Life is held dear by many, and cherished by most. Many of us can take life for granted when we are healthy and happy. In the same token; one should consider a terminally ill patient, and where such a person may fit in; when it comes to their quality of life. When dealing with unforeseen special circumstance that present themselves, could logic and reasoning be set aside. One could argue that the element of life forms a different comparison; when applied to the average healthy person. This is where the controversy begins, and morals become touchy issues for most people. Should euthanasia be an alternative to end pain, and suffering in certain circumstances; or is euthanasia a mindless, selfish means to an end. Even worse; could euthanasia be considered an act of murder?
In the first article I read “Euthanasia, Ethics and Public Policy: An Argument Against Legislation” by John Keown. According to Keown the term euthanasia can be defined as,
“The active, intentional termination of a patient’s life by a doctor who thinks that death is a benefit to that patient. Euthanasia then is not simply a doctor doing something which he foresees will shorten the patient’s life, but doing something intending to shorten the patient’s life” (397). In his article he mentions different types of euthanasia; which include voluntary active euthanasia (VAE), non-voluntary euthanasia (NVAE), and involuntary active euthanasia IVAE). Voluntary active euthanasia can best be described as maneuvers carried out by another person to terminate life by the patient’s wishes. Non-voluntary euthanasia is reserved for instances where the person may not be able to make their own decision. This applies in cases of babies, young children, and those who do not have the mental capacity to make such a decision. Then you have involuntary active euthanasia; which can best be described as steps taken to end a competent patient’s life regardless of their choice. The Supreme Court basically states that if a sound patient wishes to end their life, and seeks counsel to do so with a physician, then it is their personal choice. On the other hand Keown considers the patients that are handicapped, not mentally sound, or incapable of taking their own life. He argues that if only PAS is legally permitted, how can the impaired patient express their right to die, and how can it be carried out. In other words; “Why should a patient who lacks the physical ability be prevented, for that reason alone, from exercising his or her right of choice” (399)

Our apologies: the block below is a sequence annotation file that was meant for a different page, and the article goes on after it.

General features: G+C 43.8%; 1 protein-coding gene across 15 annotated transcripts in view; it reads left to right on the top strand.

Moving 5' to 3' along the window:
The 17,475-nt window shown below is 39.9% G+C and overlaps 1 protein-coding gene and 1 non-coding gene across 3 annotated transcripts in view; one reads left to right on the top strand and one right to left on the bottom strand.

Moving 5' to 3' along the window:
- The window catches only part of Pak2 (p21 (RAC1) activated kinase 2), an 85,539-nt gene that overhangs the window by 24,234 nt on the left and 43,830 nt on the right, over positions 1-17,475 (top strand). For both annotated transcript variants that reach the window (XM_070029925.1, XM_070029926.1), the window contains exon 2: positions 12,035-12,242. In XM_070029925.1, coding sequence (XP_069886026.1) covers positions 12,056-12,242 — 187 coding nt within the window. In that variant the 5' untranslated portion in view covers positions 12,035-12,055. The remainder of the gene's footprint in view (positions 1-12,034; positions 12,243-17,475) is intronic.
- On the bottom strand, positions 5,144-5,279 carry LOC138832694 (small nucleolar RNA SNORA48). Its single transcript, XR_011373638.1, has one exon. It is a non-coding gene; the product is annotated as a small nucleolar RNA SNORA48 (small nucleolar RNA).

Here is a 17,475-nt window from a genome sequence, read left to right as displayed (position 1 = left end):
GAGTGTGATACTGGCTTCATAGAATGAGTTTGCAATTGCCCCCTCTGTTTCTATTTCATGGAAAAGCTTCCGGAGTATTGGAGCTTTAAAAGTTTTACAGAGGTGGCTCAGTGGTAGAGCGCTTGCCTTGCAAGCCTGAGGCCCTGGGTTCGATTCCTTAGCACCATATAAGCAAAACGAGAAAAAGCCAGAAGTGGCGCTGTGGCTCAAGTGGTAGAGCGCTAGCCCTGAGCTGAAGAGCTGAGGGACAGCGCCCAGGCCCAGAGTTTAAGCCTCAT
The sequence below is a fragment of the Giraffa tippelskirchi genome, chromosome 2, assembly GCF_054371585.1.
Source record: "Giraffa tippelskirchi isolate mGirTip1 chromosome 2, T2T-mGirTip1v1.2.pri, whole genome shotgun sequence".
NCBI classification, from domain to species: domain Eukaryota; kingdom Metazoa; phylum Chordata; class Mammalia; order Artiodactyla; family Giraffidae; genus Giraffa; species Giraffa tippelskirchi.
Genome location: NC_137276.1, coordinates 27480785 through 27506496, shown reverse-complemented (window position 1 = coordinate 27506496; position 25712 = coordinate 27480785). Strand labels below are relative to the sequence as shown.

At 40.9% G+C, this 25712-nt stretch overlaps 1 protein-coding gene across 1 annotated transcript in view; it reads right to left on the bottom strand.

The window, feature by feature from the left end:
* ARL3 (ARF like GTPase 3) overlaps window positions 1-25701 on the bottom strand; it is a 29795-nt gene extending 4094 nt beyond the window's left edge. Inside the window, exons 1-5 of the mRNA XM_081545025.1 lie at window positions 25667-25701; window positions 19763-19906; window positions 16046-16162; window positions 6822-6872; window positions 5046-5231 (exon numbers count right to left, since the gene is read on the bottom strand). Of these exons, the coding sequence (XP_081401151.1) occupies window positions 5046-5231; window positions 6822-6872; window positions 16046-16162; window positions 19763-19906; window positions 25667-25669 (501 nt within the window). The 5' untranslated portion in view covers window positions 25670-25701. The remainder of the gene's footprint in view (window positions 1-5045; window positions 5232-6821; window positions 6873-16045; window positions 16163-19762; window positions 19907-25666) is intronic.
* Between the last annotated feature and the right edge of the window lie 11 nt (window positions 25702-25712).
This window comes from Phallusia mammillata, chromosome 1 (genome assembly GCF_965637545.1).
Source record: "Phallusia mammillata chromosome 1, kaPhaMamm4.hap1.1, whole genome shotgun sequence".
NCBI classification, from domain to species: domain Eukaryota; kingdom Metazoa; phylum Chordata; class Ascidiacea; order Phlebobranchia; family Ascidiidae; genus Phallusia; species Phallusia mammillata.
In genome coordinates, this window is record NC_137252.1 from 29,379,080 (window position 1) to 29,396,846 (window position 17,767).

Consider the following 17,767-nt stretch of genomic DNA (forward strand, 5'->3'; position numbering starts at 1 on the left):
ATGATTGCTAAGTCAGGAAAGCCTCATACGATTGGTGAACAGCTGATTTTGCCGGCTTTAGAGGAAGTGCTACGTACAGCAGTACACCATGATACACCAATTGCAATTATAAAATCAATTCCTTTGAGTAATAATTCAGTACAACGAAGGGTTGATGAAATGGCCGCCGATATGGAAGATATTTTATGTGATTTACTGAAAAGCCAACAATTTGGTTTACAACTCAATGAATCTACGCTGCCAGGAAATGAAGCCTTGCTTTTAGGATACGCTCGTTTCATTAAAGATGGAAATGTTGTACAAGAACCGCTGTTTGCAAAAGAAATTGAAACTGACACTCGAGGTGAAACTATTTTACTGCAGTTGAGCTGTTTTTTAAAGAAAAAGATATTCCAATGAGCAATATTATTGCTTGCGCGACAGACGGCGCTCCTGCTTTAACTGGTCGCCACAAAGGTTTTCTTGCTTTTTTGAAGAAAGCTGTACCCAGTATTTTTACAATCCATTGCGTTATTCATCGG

The Dutch have legalized Penal Codes claiming that killing a person at his request can bring about consequences. However the Dutch have a loop hole in the system that can be used in a situation when a physician takes the life upon the request of his/her patient. The term is called “necessity” defense. Even then guidelines have been established if a physician carries out the request. Basically a patient must be in a constant state of pain that cannot be...